Jules Dassin Dies Aged 96

The Rififi and Topkapi helmer

Jules Dassin Dies Aged 96

by Chris Hewitt |
Published on

Jules Dassin, the director of some of the finest heist movies and films noir of all time, has died. He was 96.

The American-born director, who had virtually lived and worked outside his home country full-time since the 1950s, died following a short illness on Monday in Athens, Greece, the place that he had made his home.

Dassin directed a string of classics in a career spanning several decades and countries, including the brutal films noir The Naked City and Night And The City (whose star, Richard Widmark, passed away last week) while in America and then the classic heist films, Rififi and Topkapi.

Born in Middletown, Connecticut, Dassin started off directing low-rent features for MGM, before bagging his first hit with The Canterville Ghost, in 1944.

From there, he moved swiftly into noir, directing the aforementioned duo, as well as Brute Force and Thieves Highway.

However, his early membership of The Communist Party – which Dassin claimed he left in 1939 – came back to haunt him when he was subpoenaed by the House Un-American Activities Committee in the early 50s. Although Dassin was postponed indefinitely, the damage was done and, unable to work in the States, Dassin was forced to move to France.

After an initial period of fruitlessness, with French companies unwilling to touch him in case his movies could not be released in the States, he made the low-budget heist movie, Rififi in 1956. With its classic near-wordless 35-minute heist sequence, it re-established Dassin as a director of note.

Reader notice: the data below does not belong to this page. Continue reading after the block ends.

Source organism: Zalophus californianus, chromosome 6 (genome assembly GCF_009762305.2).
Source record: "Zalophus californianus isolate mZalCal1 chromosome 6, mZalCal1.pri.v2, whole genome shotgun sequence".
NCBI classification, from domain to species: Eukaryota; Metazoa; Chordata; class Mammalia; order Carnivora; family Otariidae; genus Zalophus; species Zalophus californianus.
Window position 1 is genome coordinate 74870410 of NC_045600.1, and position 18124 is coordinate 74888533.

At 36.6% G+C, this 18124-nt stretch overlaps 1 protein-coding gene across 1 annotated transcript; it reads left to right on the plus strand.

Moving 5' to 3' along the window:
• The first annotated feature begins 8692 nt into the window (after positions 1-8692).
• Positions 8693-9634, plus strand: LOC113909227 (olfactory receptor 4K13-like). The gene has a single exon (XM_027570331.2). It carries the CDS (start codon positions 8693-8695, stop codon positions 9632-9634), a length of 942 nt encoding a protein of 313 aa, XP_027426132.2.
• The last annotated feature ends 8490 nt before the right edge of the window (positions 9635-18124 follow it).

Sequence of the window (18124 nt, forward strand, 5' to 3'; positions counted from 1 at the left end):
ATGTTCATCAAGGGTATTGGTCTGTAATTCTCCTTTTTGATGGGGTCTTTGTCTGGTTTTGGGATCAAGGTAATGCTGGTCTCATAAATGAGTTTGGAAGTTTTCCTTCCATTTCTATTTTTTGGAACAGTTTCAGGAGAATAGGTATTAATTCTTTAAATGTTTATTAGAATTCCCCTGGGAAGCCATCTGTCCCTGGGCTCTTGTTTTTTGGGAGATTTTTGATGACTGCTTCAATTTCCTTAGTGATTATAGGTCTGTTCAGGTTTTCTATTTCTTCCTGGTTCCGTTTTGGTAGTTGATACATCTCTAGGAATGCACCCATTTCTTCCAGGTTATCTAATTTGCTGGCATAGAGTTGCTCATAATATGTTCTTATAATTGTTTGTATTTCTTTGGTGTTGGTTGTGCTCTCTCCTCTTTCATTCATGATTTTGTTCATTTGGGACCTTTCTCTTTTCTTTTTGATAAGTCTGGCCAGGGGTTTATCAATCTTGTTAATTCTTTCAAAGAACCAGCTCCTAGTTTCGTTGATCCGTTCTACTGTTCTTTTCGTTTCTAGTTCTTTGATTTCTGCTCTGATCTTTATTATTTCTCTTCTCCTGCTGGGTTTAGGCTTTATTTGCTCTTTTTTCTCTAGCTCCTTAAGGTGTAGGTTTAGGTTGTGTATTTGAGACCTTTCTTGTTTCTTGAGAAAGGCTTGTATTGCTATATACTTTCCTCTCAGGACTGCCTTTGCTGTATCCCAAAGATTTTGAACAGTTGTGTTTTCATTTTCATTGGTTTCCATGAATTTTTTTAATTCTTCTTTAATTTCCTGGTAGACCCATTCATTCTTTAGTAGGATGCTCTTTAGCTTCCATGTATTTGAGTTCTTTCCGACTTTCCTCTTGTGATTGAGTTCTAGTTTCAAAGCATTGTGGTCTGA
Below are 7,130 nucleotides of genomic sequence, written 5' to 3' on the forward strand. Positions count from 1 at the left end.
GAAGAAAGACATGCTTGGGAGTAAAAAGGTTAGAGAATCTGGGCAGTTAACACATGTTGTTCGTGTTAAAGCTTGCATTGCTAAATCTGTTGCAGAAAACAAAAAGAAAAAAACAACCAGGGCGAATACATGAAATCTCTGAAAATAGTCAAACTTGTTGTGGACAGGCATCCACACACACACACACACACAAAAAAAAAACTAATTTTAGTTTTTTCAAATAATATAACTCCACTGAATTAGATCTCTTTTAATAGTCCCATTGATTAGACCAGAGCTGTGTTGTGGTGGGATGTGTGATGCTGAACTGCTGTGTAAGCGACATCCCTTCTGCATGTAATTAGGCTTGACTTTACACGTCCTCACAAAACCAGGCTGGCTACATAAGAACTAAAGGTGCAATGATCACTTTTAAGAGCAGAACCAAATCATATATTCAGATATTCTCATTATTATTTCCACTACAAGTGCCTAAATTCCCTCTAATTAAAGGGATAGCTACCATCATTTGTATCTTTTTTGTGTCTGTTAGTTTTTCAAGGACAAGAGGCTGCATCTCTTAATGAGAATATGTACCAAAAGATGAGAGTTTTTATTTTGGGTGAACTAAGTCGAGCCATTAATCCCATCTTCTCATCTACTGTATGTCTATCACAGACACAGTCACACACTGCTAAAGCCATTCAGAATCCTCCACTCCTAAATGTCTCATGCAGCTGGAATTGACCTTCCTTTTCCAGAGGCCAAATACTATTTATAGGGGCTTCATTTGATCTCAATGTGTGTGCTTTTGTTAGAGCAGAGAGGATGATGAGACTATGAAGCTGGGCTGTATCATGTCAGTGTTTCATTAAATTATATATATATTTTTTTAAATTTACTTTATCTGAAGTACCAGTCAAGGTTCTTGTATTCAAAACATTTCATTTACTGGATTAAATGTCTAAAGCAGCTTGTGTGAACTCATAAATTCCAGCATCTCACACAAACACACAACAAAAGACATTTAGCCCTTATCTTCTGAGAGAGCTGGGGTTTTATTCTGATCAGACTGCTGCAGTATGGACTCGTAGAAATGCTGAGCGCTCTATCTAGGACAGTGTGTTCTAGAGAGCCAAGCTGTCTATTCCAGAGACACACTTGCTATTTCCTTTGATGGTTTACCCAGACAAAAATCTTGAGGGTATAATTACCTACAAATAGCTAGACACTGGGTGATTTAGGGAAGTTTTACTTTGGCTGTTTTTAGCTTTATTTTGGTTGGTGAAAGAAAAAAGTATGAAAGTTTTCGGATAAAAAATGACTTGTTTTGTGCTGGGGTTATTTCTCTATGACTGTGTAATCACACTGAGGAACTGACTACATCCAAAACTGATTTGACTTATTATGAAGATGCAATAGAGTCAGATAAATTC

In that same year, he met Greek actress Melina Mercouri, who became his wife and muse (she died in 1994). He cast her in his next movie, He Who Must Die, which is considered by many to be his finest film, and then again in Never On Sunday (1960), for which he was nominated for Best Director – unthinkable just a decade earlier.

In 1964, he returned to the heist genre with Topkapi, a breezy caper that brought Peter Ustinov a Best Supporting Actor Oscar. Following this, he worked intermittently, and indeed returned to the States for several projects (including a Broadway musical version of Never On Sunday, which bagged Mercouri a Tony nomination).

His last film, Circle Of Two, came in 1980, although he was working on a script for a Rififi remake as recently as the 1990s.

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